Archive for April, 2009

Have You Herd?

Friday, April 24th, 2009

I’m not sure how it started but the other day when I was talking with God, she got off onto something of a tangent about coincidences of the English language.

She explained to me that some of the things that seem to be just accidents of history, of the way the language evolved really have a deeper meaning and connection that just isn’t apparent. As an example she said that our tribalism sometimes manifests itself in strange ways. She pointed out the two words “heard” and “herd.” She told me that there’s a reason they’re homonyms. It boils down to asking someone if they’ve heard the latest about something. It seems that that turn of phrase is a sign of our being social animals, we want to be part of a herd so we try to establish who has “heard” the same things. Likewise, when we want someone to be part of our herd, or for us to be part of theirs, we want them to have heard the same things that we have.

Then she went on to explain that the reason we “pack” a lunch is because we want to eat our lunches in packs. Like a pack of wolves that have just hunted down a caribou.

About that time I started to suspect that she was just putting me on.

Spring For It

Friday, April 17th, 2009

How is it that Easter has managed to escape the whole U.S. over-commercialize everything ethos. I mean, sure it hasn’t escaped it completely but when it comes down to it, selling a lot of candy, eggs, and flowers is a whole lot less conspicuous consumption than what’s been done to Christmas and Halloween.

I’ve talked before about how there’s really no big summer Christian holiday but that they’ve got the other three covered. There’s Halloween for fall and that’s turned into a big money maker what with costumes, candy, and massive street fairs. There’s Christmas for winter, and Christmas just about defines conspicuous consumption. And Easter covers spring and handles the big fertility celebrations while managing to stay small and focused. Sure there’s a lot of food dye sold and a bunch of stuffed animals but as spending goes it’s pretty small potatoes.

So I asked God to give me a clue. It can’t be the death thing, everybody being bummed out over Christ dying on the cross, because, well, look at Halloween. It can’t be that we don’t know how to commercialize somebody coming back from the dead, what with even Time magazine running a story the other day about the success of zombies in movies, books and games. So what is it? Have we just not gotten around to it yet?

Actually, what God told me is that it’s an optimism thing. Spring just naturally brings out the optimism in people, and even the story of Easter, for all the downer of the crucifixion, is still ultimately about redemption and hope. But both religion and capitalism do their best work by pushing pessimism. Fear increases sales. Apparently it’s a lot easier to get people to buy stuff they don’t need by making them think it might be bad if they don’t, than it is getting people to buy stuff because it might be good if they do.

So the next time you’re thinking about buying something, try to relax a little and try to figure out if anything bad really is going to happen if you don’t buy it. I mean, you can always buy it later, and if it’s on sale, well, if people really needed it, really had to have it, well, if that were true they wouldn’t have needed to put it on sale in the first place. So buy what you need, buy what you want, but don’t buy just because they’re trying to scare you.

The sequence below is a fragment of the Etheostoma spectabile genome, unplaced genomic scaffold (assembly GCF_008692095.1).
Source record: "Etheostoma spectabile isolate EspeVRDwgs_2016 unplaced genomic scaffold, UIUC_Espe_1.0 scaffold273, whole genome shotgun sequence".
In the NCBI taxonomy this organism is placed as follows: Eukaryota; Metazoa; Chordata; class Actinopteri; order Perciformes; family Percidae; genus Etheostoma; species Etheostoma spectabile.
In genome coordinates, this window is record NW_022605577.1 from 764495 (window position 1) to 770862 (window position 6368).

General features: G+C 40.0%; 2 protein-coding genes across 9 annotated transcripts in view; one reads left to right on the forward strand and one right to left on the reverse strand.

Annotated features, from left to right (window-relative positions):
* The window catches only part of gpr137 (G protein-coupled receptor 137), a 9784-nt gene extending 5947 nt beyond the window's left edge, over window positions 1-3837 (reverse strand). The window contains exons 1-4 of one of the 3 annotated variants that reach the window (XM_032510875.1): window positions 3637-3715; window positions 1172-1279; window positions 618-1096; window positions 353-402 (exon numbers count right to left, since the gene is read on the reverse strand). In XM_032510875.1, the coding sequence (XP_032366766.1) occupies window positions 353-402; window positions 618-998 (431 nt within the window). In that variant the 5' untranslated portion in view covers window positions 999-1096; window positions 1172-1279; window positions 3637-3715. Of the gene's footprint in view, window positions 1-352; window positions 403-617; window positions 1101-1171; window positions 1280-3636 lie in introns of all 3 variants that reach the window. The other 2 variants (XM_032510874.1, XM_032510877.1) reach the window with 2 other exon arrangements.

Good Grief

Friday, April 10th, 2009

Well, it’s Good Friday, the day when all good christians celebrate the crucifixion of Jesus Christ “our Lord and saviour”(tm). When you stop and think about it the crucifix is really a rather gruesome symbol, but with just an edge of titillation. You’ve got this great philosopher, beaten, cut, and laid out to die, but also stripped down to near nakedness and hung up for display.

There were certainly some S & M freaks in the early Catholic church.

And where do Christians get off being so virulently anti-gay when they’re so busy parading around a three-quarters naked man as they’re primary symbol of hope? Me thinks they doth protest to much. Or to be a little more explicit, it’s a well known psychological phenomenon for people to deride in others what they suspect in themselves.

Oh well, I guess we all have our crosses to bear.

A Bloody Mess

Friday, April 3rd, 2009

In a few days the annual celebration of Passover begins. Passover commemorates the release of the Israelite slaves by the Egyptian Pharaoh. Mind you, it took ten plagues to convince the Pharaoh that releasing the slaves was a good thing, and Passover is named after the tenth of those plagues. That’s the one where God sent down his angels to kill the firstborn son of every family in Egypt, but spared the Israelites, because, after all, they were his chosen people.

Of course, even though the Israelites were God’s chosen, the angels still had a hard time recognizing them. So the deal was, the Israelites were supposed to let the angels know where they lived by splashing their doors with the blood of a spring lamb, and the angels, seeing this blood, would “passover” the marked houses. Get it?

But what’s the deal with that? Couldn’t god just tell the angels which houses to skip? Is it like those fish symbols on cars, the Jews just needed an excuse to declare who they were? And what if the first born had already died? Or had grown up and wasn’t a child anymore? Or was still a child but had married and moved out? What if some of the Jews were busy when the message was sent around, or couldn’t get hold of a lamb in time. And why were they told to slaughter a spring lamb; I mean, it was spring, weren’t all the lambs spring lambs?

All in all I just don’t think the whole thing was very well thought out.